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1.  T-cell assay conversions and reversions among household contacts of tuberculosis patients in rural India 
Interferon-gamma assays (IGRAs) are alternatives to the tuberculin skin test (TST), but IGRA conversions and reversions are not well understood. In a pilot study, we determined conversions and reversions using QuantiFERON-TB Gold In-Tube® (QFT) among household contacts of TB cases, and evaluated the effect of using various definitions and criteria for conversions.
In a cohort of 250 contacts in India, 46% were TST-positive at baseline and 54% were QFT-positive. We re-tested this cohort after 12 months. Conversion rates were estimated using several definitions.
Of the 250 contacts, 205 (82%) underwent re peat testing. Among 85 contacts with baseline TST-negative/QFT-negative results, TST conversion rates ranged between 7.5% and 13.8%, and QFT conversion rates ranged between 11.8% and 21.2%, depending on the definitions used. Among 109 contacts who were QFT-positive at baseline, seven (6.4%) had QFT reversions. QFT reversions were most likely when the baseline TST was negative and QFT results were just above the diagnostic cut-off.
QFT conversions and reversions occurred among contacts of TB cases. Conversion rates seemed to vary, depending on the test and definitions used for conversions. These findings need to be verified in larger studies in various settings.
PMCID: PMC2951989  PMID: 19105884 CAMSID: cams238
tuberculosis; interferon-gamma assay; tuberculin skin test; QuantiFERON-TB Gold; contacts; serial testing
2.  Effect of Age and Vaccination With a Pneumococcal Conjugate Vaccine on the Density of Pneumococcal Nasopharyngeal Carriage 
This study evaluated the impact of age and pneumococcal vaccination on the density of pneumococcal nasopharyngeal carriage. Among colonized individuals, density decreased with increasing age. Time-trends analysis revealed that pneumococcal vaccination appeared to lower the density of nasopharyngeal carriage.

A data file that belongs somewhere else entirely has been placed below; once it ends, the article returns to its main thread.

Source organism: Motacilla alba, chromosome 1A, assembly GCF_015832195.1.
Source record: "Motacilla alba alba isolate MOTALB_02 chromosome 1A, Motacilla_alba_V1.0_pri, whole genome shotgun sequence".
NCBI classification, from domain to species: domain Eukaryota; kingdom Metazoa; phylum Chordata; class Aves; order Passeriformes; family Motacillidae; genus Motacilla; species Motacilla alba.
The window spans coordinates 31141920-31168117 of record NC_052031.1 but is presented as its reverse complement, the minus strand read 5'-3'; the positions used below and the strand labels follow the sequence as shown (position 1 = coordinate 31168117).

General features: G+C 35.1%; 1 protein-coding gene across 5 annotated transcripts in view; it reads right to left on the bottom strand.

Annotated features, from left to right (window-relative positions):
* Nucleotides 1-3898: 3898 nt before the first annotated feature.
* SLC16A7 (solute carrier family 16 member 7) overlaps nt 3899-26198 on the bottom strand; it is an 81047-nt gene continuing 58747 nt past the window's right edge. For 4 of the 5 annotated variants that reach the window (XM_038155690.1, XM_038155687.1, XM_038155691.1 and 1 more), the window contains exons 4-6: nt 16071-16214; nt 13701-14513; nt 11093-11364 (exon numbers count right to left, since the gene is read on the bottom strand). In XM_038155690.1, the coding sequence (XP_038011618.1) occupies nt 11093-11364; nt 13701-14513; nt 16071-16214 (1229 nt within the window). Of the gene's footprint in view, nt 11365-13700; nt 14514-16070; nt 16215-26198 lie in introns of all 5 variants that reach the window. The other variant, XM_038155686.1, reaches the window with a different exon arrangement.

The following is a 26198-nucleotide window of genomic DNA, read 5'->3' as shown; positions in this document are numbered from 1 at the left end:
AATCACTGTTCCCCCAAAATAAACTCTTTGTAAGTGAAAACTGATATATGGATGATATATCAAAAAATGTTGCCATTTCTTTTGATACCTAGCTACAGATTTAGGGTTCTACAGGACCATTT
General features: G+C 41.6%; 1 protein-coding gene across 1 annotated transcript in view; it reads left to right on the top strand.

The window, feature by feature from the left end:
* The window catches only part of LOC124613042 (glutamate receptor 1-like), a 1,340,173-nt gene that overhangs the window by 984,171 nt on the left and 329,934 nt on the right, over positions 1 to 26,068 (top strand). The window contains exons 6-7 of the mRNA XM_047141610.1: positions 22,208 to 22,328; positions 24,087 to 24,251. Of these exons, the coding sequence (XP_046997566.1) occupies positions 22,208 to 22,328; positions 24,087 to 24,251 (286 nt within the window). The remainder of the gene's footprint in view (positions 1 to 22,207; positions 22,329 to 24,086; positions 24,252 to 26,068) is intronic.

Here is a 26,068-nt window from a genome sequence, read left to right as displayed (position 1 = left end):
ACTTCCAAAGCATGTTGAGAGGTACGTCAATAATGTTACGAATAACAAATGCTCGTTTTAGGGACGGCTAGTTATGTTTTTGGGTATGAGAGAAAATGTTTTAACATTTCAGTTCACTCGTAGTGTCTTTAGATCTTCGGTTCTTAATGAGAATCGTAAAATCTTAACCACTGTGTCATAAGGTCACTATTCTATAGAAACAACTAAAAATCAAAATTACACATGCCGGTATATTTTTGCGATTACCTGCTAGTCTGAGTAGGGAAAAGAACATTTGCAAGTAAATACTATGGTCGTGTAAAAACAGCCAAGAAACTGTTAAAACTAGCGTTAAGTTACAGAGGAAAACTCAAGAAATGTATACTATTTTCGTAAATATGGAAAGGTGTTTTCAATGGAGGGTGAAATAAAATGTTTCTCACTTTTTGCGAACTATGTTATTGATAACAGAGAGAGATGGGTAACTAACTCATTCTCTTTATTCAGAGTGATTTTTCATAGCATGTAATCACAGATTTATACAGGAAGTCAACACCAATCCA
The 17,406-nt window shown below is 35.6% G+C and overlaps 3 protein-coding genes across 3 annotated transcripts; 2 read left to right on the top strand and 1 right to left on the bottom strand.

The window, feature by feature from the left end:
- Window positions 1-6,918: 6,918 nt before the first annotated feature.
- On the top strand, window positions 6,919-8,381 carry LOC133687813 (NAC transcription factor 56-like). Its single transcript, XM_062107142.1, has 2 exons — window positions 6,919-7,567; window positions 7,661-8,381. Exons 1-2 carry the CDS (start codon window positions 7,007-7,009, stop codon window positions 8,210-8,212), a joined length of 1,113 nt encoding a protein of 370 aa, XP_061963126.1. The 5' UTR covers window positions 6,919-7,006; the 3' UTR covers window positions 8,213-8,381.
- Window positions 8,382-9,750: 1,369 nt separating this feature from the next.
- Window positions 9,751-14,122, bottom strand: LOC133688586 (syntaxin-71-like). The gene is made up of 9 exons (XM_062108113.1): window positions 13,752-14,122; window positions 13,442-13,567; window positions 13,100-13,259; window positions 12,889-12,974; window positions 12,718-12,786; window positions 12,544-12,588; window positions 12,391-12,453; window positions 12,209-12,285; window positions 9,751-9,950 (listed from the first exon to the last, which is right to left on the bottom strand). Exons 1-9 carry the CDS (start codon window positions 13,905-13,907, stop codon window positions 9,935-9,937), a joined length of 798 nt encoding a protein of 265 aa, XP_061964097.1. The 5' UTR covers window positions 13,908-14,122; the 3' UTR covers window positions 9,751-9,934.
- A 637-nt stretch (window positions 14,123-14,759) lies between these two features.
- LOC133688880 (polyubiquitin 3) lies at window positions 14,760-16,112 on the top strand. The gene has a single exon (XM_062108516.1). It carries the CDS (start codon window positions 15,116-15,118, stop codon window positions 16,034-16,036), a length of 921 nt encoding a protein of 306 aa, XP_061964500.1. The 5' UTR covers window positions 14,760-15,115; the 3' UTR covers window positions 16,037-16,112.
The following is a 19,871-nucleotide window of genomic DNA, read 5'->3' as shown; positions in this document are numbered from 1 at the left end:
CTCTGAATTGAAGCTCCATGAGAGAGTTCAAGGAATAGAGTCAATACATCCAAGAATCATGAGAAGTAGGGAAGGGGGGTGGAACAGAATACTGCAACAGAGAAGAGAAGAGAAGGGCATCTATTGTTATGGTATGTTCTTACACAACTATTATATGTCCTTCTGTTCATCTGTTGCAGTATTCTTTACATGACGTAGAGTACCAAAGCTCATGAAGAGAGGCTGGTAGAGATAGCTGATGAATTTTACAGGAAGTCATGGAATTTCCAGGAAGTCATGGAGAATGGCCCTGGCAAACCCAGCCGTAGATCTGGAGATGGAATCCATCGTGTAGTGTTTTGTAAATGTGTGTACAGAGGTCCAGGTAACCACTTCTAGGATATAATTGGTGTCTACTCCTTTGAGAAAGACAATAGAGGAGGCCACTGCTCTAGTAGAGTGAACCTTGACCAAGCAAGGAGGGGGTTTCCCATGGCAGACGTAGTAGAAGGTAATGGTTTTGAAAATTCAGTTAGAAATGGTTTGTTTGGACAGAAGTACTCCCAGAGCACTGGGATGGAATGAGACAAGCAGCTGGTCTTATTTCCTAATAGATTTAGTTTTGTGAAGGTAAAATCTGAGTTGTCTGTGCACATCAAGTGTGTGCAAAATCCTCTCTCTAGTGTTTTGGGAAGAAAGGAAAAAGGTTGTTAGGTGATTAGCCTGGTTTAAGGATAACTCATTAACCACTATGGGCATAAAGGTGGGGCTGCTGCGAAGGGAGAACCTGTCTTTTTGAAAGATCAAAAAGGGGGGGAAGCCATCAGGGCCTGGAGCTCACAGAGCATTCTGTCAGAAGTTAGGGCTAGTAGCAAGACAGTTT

Background. This study evaluated the impact of age and pneumococcal vaccination on the density of pneumococcal nasopharyngeal carriage.
Methods. A cluster-randomized trial was conducted in rural Gambia. In 11 villages (the vaccine group), all residents received 7-valent pneumococcal conjugate vaccine (PCV-7), while in another 10 villages (the control group), only children <30 months old or born during the study period received PCV-7. Cross-sectional surveys (CSSs) were conducted to collect nasopharyngeal swabs before vaccination (baseline CSS) and 4, 12, and 22 months after vaccination. Pneumococcal density was defined using a semiquantitative classification (range, 1–4) among colonized individuals. An age-trend analysis of density was conducted using data from the baseline CSS. Mean pneumococcal density was compared in CSSs conducted before and after vaccination.
Results. Mean bacterial density among colonized individuals in the baseline CSS was 2.57 for vaccine-type (VT) and non–vaccine-type (NVT) pneumococci; it decreased with age (P < .001 for VT and NVT). There was a decrease in the density of VT carriage following vaccination in individuals older than 5 years (from 2.44 to 1.88; P = .001) and in younger individuals (from 2.57 to 2.11; P = .070) in the vaccinated villages. Similar decreases in density were observed with NVT within vaccinated and control villages. No significant differences were found between vaccinated and control villages in the postvaccination comparisons for either VT or NVT.
Conclusions. A high density of carriage among young subjects might partly explain why children are more efficient than adults in pneumococcal transmission. PCV-7 vaccination lowered the density of VT and of NVT pneumococcal carriage in the before-after vaccination analysis.
Clinical Trials Registration. ISRCTN51695599.
PMCID: PMC3423933  PMID: 22700830

Results 1-2 (2)